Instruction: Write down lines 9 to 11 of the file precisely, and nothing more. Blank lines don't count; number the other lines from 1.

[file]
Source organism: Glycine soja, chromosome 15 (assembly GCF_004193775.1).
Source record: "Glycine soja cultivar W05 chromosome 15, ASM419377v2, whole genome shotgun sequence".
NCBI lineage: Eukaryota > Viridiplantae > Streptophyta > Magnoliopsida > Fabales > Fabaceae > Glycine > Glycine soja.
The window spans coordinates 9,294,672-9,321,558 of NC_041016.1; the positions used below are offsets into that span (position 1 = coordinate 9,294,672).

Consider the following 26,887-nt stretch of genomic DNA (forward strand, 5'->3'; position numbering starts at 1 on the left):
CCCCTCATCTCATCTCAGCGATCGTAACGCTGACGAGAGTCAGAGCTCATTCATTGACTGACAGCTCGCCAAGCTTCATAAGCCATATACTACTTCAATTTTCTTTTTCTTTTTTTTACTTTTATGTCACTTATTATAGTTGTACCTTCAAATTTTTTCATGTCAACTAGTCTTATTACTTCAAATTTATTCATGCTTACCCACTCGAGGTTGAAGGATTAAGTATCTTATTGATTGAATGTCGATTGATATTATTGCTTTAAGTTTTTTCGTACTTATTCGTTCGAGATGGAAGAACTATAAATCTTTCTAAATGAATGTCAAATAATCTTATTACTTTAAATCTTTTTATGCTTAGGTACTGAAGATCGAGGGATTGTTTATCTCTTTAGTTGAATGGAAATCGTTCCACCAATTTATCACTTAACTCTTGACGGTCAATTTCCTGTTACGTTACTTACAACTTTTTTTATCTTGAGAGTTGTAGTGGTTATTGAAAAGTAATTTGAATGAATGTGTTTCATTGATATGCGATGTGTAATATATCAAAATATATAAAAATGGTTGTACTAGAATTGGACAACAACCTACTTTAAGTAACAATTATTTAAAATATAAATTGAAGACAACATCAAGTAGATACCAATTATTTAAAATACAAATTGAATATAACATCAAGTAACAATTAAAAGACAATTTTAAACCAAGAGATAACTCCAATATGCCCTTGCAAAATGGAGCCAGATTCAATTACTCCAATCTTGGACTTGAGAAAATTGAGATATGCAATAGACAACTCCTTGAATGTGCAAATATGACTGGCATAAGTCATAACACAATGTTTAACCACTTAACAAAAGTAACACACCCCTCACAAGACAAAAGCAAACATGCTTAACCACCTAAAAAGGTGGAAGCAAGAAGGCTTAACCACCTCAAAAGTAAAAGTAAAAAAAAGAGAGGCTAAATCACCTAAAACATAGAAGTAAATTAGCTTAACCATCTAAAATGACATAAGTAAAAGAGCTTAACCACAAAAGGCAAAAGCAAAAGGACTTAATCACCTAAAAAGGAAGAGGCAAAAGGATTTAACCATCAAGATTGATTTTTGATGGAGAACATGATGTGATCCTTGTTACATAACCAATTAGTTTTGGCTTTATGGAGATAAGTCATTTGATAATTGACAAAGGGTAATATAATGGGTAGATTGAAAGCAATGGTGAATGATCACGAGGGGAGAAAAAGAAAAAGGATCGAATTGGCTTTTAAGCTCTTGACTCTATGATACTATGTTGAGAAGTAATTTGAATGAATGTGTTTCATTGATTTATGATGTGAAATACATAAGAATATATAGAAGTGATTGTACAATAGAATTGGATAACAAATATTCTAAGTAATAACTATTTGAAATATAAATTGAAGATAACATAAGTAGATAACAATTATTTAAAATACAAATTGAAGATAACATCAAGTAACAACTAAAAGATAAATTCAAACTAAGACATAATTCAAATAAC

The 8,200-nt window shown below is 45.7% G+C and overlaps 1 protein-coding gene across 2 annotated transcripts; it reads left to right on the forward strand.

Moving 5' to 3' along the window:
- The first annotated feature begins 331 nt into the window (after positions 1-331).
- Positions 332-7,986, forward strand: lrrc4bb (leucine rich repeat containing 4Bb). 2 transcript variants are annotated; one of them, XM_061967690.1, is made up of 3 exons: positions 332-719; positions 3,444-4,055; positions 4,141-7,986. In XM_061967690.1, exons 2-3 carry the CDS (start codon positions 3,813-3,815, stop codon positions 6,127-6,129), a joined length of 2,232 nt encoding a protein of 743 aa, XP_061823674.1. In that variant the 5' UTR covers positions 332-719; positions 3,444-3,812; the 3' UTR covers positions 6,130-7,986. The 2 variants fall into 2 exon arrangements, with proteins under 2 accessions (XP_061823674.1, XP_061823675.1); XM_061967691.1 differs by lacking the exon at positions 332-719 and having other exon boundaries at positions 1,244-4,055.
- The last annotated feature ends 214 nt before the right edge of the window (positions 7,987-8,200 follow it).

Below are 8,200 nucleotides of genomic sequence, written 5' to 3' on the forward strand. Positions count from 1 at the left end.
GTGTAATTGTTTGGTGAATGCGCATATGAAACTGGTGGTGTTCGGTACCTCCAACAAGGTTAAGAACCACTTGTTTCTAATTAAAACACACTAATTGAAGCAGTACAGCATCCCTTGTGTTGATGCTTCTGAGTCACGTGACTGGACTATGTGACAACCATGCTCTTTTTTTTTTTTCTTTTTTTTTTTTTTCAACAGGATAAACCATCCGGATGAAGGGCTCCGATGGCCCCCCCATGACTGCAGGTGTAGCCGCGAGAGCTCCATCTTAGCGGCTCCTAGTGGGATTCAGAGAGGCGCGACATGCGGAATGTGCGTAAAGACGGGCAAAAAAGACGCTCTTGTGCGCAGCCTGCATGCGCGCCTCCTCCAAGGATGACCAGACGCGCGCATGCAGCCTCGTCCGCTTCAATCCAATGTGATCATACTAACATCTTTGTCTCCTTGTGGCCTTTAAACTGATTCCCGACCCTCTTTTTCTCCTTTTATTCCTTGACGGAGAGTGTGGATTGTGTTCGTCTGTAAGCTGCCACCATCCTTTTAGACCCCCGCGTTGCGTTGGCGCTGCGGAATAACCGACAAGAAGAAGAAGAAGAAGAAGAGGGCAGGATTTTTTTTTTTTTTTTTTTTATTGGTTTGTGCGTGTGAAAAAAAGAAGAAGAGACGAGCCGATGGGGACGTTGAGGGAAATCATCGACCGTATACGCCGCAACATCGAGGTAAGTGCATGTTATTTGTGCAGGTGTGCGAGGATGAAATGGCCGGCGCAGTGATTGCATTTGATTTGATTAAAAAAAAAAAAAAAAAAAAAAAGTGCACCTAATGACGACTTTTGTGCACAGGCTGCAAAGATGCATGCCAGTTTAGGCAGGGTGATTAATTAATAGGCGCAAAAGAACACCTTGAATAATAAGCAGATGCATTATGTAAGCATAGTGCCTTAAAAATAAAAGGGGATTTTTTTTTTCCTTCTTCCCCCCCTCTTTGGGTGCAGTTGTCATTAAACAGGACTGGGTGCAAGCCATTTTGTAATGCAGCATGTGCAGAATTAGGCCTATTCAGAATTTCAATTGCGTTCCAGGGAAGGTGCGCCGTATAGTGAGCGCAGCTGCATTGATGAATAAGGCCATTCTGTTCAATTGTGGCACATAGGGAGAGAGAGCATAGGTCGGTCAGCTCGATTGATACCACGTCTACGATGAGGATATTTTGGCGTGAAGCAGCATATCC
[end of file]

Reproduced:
- The first annotated feature begins 331 nt into the window (after positions 1-331).
- Positions 332-7,986, forward strand: lrrc4bb (leucine rich repeat containing 4Bb). 2 transcript variants are annotated; one of them, XM_061967690.1, is made up of 3 exons: positions 332-719; positions 3,444-4,055; positions 4,141-7,986. In XM_061967690.1, exons 2-3 carry the CDS (start codon positions 3,813-3,815, stop codon positions 6,127-6,129), a joined length of 2,232 nt encoding a protein of 743 aa, XP_061823674.1. In that variant the 5' UTR covers positions 332-719; positions 3,444-3,812; the 3' UTR covers positions 6,130-7,986. The 2 variants fall into 2 exon arrangements, with proteins under 2 accessions (XP_061823674.1, XP_061823675.1); XM_061967691.1 differs by lacking the exon at positions 332-719 and having other exon boundaries at positions 1,244-4,055.
- The last annotated feature ends 214 nt before the right edge of the window (positions 7,987-8,200 follow it).